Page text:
5 Cabin Attendants’ 5 Reading Tips

KLM cabin attendants are creative people, which comes in handy when you have to take care of passengers’ needs 10 km in the air. A lot of my colleagues write about their experiences. Some have even published books. Five of them would like to share their tips for a good read, whether you’re on a flight to the Frankfurt book fair or relaxing at home, preferring to watch the world go by from the comfort of your armchair.  

Wilbert van Haneghem – author of “Schipbreuk in het paradijs” (Shipwreck in Paradise):

About Jelle Brandt Corstius’ “Universele Reisgids voor Moeilijke Landen” (Universal travel guide to difficult countries):

“There is much in this book that is very familiar to me, as a frequent traveller. The author describes situations you hope never to find yourself in and countries you would rather not visit. Brandt Corstius surprises you with useful historical and humorous tips, which unexpectedly come into their own at destinations where nothing, normally, ever goes wrong. Or does it?”

About Paul Theroux’s “Deep South”:

“Theroux is, of course, the patriarch of modern travel literature and has been for 50 years. His passion for travel and writing is unparalleled. It is his in-depth descriptions, intimate portraits and incredible encounters that make his books so tremendous. In ‘Deep South’ he journeys through the southern states of the USA. As you read, you feel a strong sense of familiarity that comes from all the old movies and contemporary news reports we have seen. At the same time, the book proffers a far deeper understanding of facts we presume to know.”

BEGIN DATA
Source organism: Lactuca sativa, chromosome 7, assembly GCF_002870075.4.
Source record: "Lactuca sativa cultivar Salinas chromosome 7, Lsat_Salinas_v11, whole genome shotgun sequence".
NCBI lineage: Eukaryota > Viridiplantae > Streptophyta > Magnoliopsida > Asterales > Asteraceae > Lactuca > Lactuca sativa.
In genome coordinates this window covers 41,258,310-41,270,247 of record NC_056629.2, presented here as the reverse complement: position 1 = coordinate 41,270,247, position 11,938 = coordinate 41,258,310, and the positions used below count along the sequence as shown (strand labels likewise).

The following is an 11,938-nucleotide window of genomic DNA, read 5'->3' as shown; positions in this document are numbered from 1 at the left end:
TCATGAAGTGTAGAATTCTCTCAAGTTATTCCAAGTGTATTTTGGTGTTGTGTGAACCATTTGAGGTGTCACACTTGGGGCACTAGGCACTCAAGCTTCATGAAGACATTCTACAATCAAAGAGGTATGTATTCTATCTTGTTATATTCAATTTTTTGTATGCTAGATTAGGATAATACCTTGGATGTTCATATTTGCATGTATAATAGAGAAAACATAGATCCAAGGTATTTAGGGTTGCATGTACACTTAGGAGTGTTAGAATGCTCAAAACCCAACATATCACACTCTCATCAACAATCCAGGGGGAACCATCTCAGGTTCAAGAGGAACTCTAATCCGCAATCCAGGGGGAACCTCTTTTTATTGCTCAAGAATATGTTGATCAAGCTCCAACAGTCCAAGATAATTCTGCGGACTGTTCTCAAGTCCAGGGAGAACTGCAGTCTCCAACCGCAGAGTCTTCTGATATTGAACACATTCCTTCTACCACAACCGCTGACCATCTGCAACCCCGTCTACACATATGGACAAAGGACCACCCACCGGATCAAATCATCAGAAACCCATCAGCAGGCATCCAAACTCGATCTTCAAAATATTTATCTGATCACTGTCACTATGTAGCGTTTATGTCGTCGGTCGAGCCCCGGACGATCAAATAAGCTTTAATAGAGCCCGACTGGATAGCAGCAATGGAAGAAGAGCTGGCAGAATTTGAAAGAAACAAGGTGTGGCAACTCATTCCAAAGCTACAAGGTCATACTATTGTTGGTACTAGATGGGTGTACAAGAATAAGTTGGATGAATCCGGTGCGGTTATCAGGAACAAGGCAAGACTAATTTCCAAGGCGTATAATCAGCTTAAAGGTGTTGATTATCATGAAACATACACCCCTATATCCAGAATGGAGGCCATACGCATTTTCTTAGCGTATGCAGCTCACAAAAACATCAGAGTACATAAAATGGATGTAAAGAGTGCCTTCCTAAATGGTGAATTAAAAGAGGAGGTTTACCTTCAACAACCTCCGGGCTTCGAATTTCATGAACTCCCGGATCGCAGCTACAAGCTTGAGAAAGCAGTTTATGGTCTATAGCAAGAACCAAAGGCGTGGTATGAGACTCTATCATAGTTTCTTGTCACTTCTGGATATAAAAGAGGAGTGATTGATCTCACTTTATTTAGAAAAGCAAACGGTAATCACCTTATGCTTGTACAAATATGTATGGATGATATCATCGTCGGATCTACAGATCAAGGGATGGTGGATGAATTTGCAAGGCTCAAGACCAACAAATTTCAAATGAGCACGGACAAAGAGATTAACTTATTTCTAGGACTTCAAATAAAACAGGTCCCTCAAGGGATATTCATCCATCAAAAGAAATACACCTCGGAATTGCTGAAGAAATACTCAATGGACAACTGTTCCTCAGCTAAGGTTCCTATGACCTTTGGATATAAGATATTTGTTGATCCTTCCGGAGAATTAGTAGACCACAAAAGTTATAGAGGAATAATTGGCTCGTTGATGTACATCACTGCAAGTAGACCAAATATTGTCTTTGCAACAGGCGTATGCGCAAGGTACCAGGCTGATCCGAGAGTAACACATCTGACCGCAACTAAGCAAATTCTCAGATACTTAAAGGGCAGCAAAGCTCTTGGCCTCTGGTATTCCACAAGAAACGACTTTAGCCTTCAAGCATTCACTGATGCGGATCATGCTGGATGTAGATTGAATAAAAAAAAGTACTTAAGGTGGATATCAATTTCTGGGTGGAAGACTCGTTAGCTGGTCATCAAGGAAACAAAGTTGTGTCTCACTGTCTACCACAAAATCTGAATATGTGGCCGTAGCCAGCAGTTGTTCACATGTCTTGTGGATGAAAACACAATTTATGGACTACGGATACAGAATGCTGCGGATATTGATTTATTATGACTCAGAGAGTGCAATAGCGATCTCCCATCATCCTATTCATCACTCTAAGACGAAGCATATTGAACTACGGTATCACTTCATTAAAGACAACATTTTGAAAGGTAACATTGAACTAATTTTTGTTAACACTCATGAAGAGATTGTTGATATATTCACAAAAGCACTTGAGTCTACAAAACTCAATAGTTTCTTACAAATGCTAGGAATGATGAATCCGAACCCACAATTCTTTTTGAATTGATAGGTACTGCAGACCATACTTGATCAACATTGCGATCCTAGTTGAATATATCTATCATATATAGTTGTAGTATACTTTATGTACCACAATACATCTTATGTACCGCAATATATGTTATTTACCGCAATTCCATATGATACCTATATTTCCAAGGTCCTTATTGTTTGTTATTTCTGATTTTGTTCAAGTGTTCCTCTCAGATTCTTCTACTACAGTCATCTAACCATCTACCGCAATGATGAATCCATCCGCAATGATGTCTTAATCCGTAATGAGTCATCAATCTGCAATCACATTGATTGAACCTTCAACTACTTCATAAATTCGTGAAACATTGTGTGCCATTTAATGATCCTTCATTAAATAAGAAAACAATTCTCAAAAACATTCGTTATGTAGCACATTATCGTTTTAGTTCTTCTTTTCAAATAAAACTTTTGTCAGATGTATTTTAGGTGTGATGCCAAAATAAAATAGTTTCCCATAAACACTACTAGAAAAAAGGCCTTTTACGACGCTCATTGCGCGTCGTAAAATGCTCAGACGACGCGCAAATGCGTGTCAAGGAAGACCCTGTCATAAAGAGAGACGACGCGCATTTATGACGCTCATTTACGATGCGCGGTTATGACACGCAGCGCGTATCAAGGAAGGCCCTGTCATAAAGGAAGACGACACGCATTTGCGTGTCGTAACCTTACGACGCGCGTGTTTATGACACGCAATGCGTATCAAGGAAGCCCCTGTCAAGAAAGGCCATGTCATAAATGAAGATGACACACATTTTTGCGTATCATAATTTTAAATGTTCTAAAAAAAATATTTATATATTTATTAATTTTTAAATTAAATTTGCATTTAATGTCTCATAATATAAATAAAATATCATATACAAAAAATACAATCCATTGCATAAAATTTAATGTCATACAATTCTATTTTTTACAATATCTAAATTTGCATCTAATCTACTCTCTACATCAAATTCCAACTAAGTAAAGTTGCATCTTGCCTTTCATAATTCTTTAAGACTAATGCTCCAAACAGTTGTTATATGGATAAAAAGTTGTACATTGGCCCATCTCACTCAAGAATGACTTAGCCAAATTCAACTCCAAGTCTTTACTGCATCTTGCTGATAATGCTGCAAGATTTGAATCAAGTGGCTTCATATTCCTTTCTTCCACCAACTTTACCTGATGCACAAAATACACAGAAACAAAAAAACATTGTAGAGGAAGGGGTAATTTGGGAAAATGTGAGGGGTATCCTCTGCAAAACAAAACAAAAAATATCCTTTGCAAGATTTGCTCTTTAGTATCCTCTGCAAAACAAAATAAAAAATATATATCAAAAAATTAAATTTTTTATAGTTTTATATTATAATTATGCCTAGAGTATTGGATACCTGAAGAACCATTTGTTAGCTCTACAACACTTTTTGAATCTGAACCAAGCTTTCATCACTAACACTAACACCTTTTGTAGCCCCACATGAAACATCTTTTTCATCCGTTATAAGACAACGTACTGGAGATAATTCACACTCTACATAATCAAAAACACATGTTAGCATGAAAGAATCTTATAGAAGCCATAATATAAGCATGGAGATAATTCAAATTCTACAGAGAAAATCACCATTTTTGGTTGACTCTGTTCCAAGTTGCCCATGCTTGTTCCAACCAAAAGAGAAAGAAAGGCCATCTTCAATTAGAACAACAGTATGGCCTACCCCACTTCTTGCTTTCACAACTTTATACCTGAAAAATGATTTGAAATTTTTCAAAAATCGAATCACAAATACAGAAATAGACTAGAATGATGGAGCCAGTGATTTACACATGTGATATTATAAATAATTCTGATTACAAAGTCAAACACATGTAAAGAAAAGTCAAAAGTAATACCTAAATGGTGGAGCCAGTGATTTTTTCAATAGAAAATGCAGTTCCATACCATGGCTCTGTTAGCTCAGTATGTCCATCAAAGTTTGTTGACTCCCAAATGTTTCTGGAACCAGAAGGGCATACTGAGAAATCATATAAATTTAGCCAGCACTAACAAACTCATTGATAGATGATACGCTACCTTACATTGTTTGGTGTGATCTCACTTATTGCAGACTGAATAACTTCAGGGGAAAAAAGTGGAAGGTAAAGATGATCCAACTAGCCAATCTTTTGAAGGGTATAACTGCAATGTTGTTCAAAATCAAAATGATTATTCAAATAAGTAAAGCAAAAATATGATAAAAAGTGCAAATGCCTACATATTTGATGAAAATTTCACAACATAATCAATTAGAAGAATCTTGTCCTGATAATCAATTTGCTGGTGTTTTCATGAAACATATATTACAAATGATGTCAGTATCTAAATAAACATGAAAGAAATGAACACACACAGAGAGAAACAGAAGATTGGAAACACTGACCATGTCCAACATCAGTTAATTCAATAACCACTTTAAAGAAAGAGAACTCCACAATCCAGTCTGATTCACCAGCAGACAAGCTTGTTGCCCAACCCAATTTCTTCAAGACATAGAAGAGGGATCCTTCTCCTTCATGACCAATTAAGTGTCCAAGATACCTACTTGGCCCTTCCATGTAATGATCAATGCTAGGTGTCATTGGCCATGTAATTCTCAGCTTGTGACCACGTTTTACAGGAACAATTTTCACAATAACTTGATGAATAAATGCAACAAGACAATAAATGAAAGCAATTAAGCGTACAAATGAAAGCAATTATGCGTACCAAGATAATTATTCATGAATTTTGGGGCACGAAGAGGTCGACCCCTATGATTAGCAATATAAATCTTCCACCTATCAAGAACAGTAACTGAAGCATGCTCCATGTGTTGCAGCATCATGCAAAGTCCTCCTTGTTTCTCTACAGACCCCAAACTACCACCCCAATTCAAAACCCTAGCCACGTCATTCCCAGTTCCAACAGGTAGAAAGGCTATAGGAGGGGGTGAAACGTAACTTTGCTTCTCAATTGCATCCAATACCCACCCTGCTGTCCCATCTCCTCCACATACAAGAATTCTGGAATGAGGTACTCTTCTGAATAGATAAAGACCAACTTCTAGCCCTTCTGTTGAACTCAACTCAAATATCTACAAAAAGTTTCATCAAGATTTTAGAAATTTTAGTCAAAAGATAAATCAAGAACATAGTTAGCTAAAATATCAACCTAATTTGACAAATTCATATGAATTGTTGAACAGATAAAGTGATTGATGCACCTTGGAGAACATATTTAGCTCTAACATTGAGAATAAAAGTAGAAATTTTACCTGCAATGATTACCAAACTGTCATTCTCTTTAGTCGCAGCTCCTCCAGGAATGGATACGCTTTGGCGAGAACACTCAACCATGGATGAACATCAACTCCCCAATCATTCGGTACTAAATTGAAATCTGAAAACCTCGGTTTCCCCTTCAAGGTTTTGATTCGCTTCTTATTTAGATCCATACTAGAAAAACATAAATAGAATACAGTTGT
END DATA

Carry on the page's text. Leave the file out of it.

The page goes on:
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Linda van den Driessche – author of “Kracht voor tien” (The strength of ten)

About  “The Hidden Force” by Louis Couperus:

“This book is a Dutch nineteenth-century classic. I read it first as a teenager at school and was immediately hooked! On Couperus – whose entire oeuvre I have now read – and on Asia, where this story is set. The atmosphere in the book appealed to me enormously, even though strange things happen in it. ‘The Hidden Force’ is an highly mysterious tale, interwoven with elements of fantasy. What I find most beautiful is the way Couperus develops and renders his characters. To my mind he is still the Netherlands’ greatest author of psychological novels.”

About “How to Sit” by Thich Nhat Hanh

“Mindfulness opened up a new world for me. The Vietnamese Zen Master, Thich Nhat Hanh, has written a number of books on the subject, which are great to take on your travels. To simply sit down and enjoy the moment is so important! When you’re travelling it’s easy to become wrapped up in taking pictures, checking reviews, arranging stuff, and consuming. This author writes enthusiastically about spirituality, but the tone of his books is down-to-earth, rather than head-in-the-clouds. I really appreciate this. He writes: ‘Instead of describing sitting as an exercise in concentration, profound looking and the gaining of insight, I prefer to describe it as enjoying doing nothing’.”

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Karin Belt – author of the “Midlife Cub”

About “Wild” by Cheryl Strayed: